Elder Nyenyezi completed his mission this week (27 February 2008) and headed home to Malawi.  His departure reminded me that I had not yet posted the story of his return to Malawi after the death of his father.


Elder Nyenyezi was, at the time, the only member of the Church in his family.  He had sold his small automotive electronics business to come on a mission.  About 10 months after he entered the mission field, his father died.  The death of his father left Elder Nyenyezi’s mother and youngest brother without financial support.  He felt a need to return to Malawi temporarily to attend to family business resulting from his father’s death and to make financial arrangements for the care of his mother and for his brother who was still in school.


Elder Nyenyezi left South Africa on 14 March 2007.  Upon his arrival in Blantyre, Elder and Sister Muhn, a senior couple serving in Malawi, met him.  They kindly drove him to his sister’s house in Ndirande.  Over the next few days, Elder Nyenyezi made numerous trips between Blantyre and his home village in the Nsauje district, some 180 kilometers away, as he made financial arrangements for his mother and brother.


As is customary in Malawi, the most senior members of the family are expected to be consulted upon the death of a family member.  The oldest living member of Elder Nyenyezi’s family was an aunt living in Mozambique.  He began the journey to consult with his aunt in Mozambique in the back of a truck.  Unfortunately, there had been heavy rains and the roads had been washed out.  Unable to travel further by truck, Elder Nyenyezi secured a canoe and paddled for six hours on the Shire River in order to reach his aunt’s home.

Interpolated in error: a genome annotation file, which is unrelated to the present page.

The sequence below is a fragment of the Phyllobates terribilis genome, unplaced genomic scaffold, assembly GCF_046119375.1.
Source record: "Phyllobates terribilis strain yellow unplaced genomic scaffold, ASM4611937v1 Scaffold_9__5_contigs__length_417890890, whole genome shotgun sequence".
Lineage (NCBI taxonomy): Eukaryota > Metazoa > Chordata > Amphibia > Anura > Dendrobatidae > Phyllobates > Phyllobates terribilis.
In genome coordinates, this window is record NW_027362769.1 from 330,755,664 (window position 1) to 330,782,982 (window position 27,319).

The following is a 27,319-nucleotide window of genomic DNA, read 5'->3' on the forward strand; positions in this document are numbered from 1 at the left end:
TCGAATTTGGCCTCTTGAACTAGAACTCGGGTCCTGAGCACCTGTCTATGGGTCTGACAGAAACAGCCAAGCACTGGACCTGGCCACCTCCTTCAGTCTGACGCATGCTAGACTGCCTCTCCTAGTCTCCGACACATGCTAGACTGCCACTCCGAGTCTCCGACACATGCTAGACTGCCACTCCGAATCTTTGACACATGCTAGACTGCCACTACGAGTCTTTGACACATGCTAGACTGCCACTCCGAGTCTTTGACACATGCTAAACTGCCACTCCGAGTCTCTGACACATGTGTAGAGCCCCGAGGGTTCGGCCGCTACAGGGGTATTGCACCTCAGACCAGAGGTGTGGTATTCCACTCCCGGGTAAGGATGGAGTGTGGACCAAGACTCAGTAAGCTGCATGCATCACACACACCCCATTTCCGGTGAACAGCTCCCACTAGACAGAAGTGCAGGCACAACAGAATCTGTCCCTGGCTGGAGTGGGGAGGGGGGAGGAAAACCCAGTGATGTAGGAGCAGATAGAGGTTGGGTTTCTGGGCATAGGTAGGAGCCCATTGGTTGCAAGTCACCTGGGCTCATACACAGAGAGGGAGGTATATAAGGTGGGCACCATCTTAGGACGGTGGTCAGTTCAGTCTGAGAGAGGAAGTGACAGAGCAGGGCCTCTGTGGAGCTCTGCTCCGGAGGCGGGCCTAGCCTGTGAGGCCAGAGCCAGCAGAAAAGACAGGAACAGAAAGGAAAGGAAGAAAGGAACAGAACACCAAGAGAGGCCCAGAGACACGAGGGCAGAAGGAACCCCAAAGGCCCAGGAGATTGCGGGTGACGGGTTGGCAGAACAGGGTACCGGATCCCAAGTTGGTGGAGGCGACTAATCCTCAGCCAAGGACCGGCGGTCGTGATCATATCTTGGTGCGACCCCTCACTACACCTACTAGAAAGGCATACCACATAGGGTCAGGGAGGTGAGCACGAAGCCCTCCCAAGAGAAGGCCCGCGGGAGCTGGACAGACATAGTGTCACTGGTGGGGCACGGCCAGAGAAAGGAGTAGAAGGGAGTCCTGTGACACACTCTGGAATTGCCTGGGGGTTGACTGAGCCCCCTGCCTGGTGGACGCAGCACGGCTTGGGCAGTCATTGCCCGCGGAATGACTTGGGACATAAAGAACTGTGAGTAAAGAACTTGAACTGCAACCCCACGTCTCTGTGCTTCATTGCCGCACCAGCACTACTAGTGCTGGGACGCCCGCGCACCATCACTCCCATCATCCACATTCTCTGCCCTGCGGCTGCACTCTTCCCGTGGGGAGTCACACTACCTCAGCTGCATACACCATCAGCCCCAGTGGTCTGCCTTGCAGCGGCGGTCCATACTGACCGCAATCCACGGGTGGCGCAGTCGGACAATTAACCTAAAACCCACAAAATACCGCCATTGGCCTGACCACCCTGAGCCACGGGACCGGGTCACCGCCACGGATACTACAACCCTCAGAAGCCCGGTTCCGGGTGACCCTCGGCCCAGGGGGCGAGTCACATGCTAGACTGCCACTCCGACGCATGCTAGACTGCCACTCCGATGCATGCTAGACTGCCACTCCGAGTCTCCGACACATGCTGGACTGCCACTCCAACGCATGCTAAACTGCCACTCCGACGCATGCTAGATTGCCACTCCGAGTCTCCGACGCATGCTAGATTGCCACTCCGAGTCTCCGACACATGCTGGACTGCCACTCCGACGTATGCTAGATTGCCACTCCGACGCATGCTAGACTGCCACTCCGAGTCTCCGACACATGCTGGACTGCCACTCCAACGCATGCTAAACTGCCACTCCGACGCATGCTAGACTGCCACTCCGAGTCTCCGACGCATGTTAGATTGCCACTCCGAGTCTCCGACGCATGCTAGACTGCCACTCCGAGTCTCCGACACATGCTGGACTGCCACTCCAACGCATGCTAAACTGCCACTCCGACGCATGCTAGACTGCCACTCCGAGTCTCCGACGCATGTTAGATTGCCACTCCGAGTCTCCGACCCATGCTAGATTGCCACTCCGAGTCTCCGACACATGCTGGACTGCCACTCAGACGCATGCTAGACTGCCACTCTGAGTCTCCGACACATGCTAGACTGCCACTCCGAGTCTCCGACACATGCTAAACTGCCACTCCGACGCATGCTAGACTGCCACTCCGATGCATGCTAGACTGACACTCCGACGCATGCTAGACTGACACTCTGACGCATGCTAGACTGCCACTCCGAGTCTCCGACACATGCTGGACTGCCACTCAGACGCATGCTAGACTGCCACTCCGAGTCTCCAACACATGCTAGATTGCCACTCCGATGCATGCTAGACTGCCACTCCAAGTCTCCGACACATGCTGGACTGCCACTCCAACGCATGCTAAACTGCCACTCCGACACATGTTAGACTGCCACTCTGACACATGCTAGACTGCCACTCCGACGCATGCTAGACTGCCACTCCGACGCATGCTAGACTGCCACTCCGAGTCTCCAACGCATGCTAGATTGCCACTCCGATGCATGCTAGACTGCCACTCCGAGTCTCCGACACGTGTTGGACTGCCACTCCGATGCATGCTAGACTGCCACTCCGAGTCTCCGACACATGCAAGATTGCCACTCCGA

His aunt returned with him to Malawi.  Fortunately, by then the roads had reopened and they were able to travel by truck.  Arriving at his home village, his aunt called a family meeting.  The aunt, in her role as senior surviving member of the family, insisted that a goat be sacrificed to ward off evil spirits.  Elder Nyenyezi said, “We are not sacrificing a goat.”  The aunt said, “If we don’t sacrifice a goat, we will get sick and die.”  To which Elder Nyenyezi replied, “Sickness is caused by viruses and bacteria, not by failing to sacrifice a goat.”  No goat was sacrificed.


After making arrangements for the care of his mother and younger brother and satisfying the traditional family responsibilities resulting from the death of his father, he returned to the mission on 29 March 2007.


Sister Bowden and I had arranged to meet Elder Nyenyezi at the airport when we went there to deliver a group of missionaries going home.  At the airport, we found Elder Nyenyezi with Elder Parker’s father.  Elder Parker’s father explained that he was supposed to fly home that day with his son, but there was a mix up with his ticket and he would fly the next day.  As he was waiting for a ride, he met Elder Nyenyezi.  Elder Nyenyezi spoke with Elder Parker’s father about the financial sacrifices he had made to care for his family.  Elder Nyenyezi later told me he had been very much comforted by Brother Parker’s response, “Money comes and goes, but family is forever.”